They are more common in smaller dogs, but like you've seen, when you go to a place like Petland :( you are not getting thoughtful breeding. Cases from our Clinic: Luxating Patellas in a Litter of Puppies

Good luck!
 

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Discussion Starter #7
We took the dog to vet #2 today. Same diagnosis except she thinks its a grade 3 more than a grade 2. Both vets we visited so far have said this condition, in a larger breed (mine is a german shepherd) is rare and they both haven't seen it much at all.

The patellas on her is luxating laterally (outward) on both knee's (bilateral). Medial luxation is when it shifts to the inside and is more common on small breeds. OK, i'm not a vet but i've been reading up on it.

I feel like i just bought a new car and right off the showroom floor it's got huge problems.

Petland's warranty 800 number said they are pretty sure it would cover the surguries. We have to provide documentation from the vet they originally sent us to and fax it to them. I'm in the beginning process of this all so i don't know what's gonna happen.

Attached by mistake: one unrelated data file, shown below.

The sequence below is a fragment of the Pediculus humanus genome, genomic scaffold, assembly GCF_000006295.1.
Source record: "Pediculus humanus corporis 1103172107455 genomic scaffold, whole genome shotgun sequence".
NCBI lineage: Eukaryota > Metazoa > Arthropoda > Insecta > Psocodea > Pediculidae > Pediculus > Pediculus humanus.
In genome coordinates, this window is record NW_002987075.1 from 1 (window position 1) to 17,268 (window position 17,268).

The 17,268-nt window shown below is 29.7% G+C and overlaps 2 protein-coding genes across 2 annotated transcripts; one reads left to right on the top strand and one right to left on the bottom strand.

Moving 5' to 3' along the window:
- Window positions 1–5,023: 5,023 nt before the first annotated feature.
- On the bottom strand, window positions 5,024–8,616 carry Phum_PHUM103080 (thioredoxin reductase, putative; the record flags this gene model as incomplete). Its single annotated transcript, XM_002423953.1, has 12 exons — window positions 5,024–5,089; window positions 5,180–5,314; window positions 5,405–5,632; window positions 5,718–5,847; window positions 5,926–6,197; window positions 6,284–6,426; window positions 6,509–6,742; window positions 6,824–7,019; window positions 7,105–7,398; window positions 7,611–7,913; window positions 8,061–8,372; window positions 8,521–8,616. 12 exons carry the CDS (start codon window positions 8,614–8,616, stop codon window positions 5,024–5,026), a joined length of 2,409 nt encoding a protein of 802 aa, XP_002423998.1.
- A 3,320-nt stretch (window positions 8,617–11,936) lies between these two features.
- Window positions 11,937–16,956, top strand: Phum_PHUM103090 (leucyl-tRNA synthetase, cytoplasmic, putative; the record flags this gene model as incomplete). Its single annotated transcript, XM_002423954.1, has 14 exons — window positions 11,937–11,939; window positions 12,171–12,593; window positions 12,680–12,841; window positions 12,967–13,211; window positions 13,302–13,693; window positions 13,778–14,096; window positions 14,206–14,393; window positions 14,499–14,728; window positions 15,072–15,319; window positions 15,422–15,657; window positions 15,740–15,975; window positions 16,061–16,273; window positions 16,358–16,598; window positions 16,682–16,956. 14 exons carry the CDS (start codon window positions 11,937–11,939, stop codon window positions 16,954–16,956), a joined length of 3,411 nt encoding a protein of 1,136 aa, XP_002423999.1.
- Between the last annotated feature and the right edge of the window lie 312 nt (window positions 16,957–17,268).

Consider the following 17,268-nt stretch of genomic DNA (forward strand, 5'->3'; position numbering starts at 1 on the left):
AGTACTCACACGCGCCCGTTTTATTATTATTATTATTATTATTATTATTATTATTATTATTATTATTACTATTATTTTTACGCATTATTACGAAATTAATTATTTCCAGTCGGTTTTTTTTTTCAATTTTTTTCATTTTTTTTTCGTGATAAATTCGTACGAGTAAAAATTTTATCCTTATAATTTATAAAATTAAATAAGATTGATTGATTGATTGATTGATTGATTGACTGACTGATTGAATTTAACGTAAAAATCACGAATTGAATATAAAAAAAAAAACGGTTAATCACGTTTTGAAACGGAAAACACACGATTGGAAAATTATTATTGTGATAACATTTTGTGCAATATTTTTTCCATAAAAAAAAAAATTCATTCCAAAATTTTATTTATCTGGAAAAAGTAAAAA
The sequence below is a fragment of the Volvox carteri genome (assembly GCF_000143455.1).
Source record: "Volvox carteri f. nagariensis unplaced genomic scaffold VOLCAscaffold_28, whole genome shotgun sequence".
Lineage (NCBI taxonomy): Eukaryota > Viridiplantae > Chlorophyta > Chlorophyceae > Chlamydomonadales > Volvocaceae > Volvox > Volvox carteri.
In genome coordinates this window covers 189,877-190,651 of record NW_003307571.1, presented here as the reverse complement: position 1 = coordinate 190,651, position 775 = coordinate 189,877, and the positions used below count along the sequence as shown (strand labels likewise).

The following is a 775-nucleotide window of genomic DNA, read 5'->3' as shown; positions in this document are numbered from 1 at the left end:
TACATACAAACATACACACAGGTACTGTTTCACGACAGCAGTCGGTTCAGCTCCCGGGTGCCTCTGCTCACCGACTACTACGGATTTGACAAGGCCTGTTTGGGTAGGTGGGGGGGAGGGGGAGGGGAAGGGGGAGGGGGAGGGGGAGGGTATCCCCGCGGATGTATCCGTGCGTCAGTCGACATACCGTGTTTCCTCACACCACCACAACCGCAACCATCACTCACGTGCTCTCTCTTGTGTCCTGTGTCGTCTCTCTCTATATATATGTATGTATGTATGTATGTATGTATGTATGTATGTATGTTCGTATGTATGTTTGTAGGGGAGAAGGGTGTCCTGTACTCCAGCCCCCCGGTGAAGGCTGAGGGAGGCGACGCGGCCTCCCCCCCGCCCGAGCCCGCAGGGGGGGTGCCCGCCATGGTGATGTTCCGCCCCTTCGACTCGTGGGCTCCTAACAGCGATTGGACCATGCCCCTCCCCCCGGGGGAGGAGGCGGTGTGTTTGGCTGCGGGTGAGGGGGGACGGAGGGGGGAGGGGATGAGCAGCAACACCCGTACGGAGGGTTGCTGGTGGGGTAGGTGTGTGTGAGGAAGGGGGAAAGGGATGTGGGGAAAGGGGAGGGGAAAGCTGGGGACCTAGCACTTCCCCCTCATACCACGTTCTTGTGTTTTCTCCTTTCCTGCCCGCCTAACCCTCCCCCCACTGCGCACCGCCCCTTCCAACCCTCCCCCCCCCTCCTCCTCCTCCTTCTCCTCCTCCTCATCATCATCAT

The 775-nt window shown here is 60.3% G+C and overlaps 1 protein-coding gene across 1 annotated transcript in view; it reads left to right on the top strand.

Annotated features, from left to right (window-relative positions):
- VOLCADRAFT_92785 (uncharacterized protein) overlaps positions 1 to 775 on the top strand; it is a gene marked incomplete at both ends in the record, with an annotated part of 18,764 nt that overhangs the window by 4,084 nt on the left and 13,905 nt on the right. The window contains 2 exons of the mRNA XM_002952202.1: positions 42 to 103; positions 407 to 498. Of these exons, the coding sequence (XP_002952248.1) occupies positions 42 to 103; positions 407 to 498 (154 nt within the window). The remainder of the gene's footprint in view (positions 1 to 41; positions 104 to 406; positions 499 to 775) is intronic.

One thing that urks me is that when we got the dog the paprwork had a check-up by a vet at 8 weeks. The only section on the vet checklist not documented was the skeletal inspection of the knees. How friggan ironic huh? I'd like to take the dog back but the warranty and sales paperwork says no refunds. When I talk about taking her back and fighting them for a refund, my wife makes me feel like a completely insensative a-hole with no compassion towards animals. So, here i am, $1100 german shepherd with two f'ed up knee's.
She is cute though.
 

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$1,100 for two bum knees?????? I won't laugh I know it's not funny and she's lucky because she is super cute and you obviously love your wife a whole lot,lol but not laughing I promise:D So you can't take her back or you spent $1,100 for nothing and will miss out on an awesome friend and companion- she's yours knees and all. I don't know much about the disease but it seems it would be harder on a larger breed dog so I would go the surgical route and young so all her bones and ligaments form well and you don't have further issues down the road. Good luck and keep us updated on that pretty girl- she really is adorable:)